A Tiger at the Bronx Zoo in New York City has been tested positive with the COVID-19 and six other big cats are showing symptoms regarding with the illness, the U.S. Department of Agriculture announced Sunday afternoon.
Paul Calle, chief veterinarian for the Bronx Zoo says, “It’s the first time, to our knowledge, that a [wild] animal has gotten sick from COVID-19 from a person.” The Malayan tiger, named Nadia, likely contracted the coronavirus from an infected person who is not yet discovered. “It’s the only thing that makes sense,” Calle says. The zoo has been closed to visitors from March 16.
Several other domestic animals had previously tested positive for SARS-CoV-2, including a Pomeranian and a German shepherd in Hong Kong, and a domestic cat in Belgium.
Cats, both wild and domestic, are susceptible to pandemic coronavirus, but until recently, it was unknown whether they could contract SARS-CoV-2. A new Chinese study has discovered that cats may be able to infect each other, and scientists are in running to learn what other species may be able to be infected by this.
A world first at the Bronx Zoo
According to Calle, after a dry cough in late March, the four-year-old Malayan tiger, Nadia, was tested for the virus on April 2. Nadia’s sister, two Siberian tigers, and three African lions have also had discovered with coughs and a loss of appetite, however, they have not been tested. Calle added that the zoo has the seven cats under veterinary care and expects them to recover soon, though the Wildlife Conservation Society, the nonprofit that runs the Bronx Zoo, published in a news release that it’s unknown how the disease might progress in animals.
When Nadia started showing symptoms, the team of the veterinary did a number of tests and blood work. “Considering what’s going on in New York City, we of course did the COVID testing,” Calle said. The team took samples at the zoo, after sedating Nadia and sent the samples for testing to the New York State Diagnostic Laboratory at Cornell University and to the University of Illinois College of Veterinary Medicine Veterinary Diagnostic Laboratory. It is not the same type of test thatis provided to people, says Calle, “so there is no competition for testing between these very different situations.”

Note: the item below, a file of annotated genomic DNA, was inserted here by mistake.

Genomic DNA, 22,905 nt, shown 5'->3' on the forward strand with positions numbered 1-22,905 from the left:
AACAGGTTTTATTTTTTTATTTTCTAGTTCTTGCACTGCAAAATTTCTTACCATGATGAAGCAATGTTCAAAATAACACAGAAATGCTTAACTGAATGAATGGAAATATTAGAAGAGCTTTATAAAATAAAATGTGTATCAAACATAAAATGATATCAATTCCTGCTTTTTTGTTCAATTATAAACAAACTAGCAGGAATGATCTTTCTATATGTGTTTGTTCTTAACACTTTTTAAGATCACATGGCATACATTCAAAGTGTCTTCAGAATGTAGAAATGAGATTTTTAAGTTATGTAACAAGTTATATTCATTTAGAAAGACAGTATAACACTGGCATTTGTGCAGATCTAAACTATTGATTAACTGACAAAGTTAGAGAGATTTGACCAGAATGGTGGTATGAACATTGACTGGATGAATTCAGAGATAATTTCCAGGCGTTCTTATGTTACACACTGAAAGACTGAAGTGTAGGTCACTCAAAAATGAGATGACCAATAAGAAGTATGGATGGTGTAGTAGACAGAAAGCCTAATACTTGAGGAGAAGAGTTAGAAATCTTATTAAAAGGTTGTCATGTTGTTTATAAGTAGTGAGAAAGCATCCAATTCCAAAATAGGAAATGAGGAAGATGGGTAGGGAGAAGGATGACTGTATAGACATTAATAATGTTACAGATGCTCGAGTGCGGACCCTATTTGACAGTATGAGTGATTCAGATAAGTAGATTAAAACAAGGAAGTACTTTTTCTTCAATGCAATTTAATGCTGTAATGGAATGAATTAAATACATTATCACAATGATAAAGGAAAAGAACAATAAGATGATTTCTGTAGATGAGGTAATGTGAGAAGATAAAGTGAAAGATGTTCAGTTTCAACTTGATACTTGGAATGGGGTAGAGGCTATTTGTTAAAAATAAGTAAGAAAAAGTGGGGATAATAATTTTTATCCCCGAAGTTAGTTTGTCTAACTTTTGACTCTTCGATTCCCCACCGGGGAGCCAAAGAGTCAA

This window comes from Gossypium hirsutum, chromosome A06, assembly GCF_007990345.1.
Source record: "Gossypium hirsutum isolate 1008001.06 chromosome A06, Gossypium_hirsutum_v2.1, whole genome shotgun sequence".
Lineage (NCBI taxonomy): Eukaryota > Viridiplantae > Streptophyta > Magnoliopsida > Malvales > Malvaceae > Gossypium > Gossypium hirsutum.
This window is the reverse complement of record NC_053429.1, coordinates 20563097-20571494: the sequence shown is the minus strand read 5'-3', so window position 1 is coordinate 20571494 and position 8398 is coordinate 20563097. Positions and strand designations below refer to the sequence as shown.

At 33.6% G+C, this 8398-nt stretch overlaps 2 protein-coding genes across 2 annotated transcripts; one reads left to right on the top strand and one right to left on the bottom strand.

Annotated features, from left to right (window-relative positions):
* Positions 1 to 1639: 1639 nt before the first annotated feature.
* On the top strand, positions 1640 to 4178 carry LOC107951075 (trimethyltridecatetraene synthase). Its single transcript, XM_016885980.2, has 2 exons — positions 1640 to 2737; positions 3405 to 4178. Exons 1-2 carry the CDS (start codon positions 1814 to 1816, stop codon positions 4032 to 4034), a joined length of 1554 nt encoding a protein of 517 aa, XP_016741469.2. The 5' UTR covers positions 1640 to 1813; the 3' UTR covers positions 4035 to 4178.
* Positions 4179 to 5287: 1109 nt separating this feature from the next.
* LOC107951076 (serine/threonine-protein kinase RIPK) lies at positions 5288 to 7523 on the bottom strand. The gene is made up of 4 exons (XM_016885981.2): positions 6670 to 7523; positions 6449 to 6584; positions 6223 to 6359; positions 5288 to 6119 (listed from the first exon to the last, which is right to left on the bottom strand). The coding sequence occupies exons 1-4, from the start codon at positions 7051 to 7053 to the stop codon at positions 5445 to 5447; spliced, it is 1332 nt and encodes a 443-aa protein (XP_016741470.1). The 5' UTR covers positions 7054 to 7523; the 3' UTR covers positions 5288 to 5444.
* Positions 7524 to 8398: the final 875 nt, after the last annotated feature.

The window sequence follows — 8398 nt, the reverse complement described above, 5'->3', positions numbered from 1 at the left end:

This is all new completely , Calle says, so there are many unanswered questions, including whether tigers and lions are more in danger to coronavirus than other animals. None of the zoo’s other big cats, including snow leopards, cheetahs, a clouded leopard, an Amur leopard, and a puma are showing any symptoms.
Zookeepers around the country have been putting extra efforts to protect apes in their care, as apes can easily catch respiratory illnesses from humans. Experts have warned that they may be particularly in danger to coronavirus.
Calle said that the Bronx Zoo team has shared the diagnostic information widely with the zoo and scientific community. And she also added, “I suspect that there are other cases, and now that we’re sharing this information i have a hunch other likely cases will turn up.”
President of the American Association of Zoos and Aquariums (AZA), Dan Ashe, which recognized more than 200 zoos in the U.S., including the Bronx Zoo, and commends Calle’s team to make some quick actions. He says that the AZA has distributed the information from the USDA, and cautioned about the potential transfer from humans to felids, and from the Bronx Zoo, to increase safety measures, including wearing masks and goggles to protect animals and keeping a proper distance as much as possible.
Ashe says he believes the priority should be to test people. “If we’d known the keeper had COVID-19 they wouldn’t have been at work,” he added, “If the virus can go from people to animals, the most important thing we can do is test the people.”